November 24, 2002
Day 43

Together in Georgia — and Another Thrill


Photo Opertion Migration

Why are these young cranes so reluctant to leave Meigs County? Yesterday these 12 earned the nickname "Dirty Dozen" when they refused to stay in formation and leave Miegs County, and it happened again today. After a frustrating morning, only THREE birds ended up following the ultralights to Gordon County, GA, where four flockmates have been since yesterday. All 12 took off, but several returned, despite the efforts of Swamp Monster and many attempts by the pilots to get them to fly. Finally, the team gave up. They boxed up the wayward nine and drove them to Gordon County, Georgia. Now the 16 birds in the HY2002 flock are all together again. They've reached the last state to cross before entering Florida. The day was sunny, calm, and 37 degrees F. These flying three added 67.7 miles, for a total migration distance of 755 miles. But there's more astonishing news to tell!

Today brought another delightful surprise from the birds in last year's historic first ultralight flock. (Be sure to see "Something to Celebrate" in yesterday's report.) Yearling Cranes #1 and #2, now passing throught the Meigs County location, spotted the tiny yellow ultralights when they had six colts flying with them and joined the migration! They flew with the six for nearly three miles while first two, then a third juvenile turned back to the pen. At last the two gleaming white yearlings broke away on their own. It looked as if they wanted to take the remaining three juveniles with them. Luckily, Joe maneuvered his trike between them and picked up the three youngest birds on his wing again. These three flew the 67.7 miles to the first Georgia stop where their four flockmates waited, while the other nine came by road.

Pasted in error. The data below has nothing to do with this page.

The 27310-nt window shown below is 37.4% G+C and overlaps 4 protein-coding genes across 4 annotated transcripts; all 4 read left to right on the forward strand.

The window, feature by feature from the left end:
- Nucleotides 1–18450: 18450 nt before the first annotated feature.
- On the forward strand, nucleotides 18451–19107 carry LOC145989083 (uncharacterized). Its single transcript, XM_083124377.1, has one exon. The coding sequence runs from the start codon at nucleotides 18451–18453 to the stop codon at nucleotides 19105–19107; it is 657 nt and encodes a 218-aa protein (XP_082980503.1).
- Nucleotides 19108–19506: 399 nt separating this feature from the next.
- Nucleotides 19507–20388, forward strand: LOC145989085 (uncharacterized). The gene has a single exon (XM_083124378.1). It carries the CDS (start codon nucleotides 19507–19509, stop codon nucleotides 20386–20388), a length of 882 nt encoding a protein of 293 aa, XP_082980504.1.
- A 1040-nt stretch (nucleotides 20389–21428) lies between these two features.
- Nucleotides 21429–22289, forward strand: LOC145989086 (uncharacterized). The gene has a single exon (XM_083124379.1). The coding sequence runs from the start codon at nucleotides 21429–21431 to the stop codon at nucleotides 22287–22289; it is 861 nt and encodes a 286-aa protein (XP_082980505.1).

Last Fall

This Fall

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    Kelly Macguire, ICF Aviculturalist traveling with the migration

    Think for a moment about the 3 juveniles' willingness to follow the two yearling cranes as they broke away from the trike and continued on course. Then listen to ICF aviculturalist Kelly Macguire tell you about future plans for the next few years as WCEP tries to build up this tiny new Eastern flock. Then answer: What happened today that is a promising sign for the project's plans for the future? Why?

    Kelly's Audio Clip: What's Next?

Journey North is pleased to feature this educational adventure made possible by the Whooping Crane Eastern Partnership (WCEP).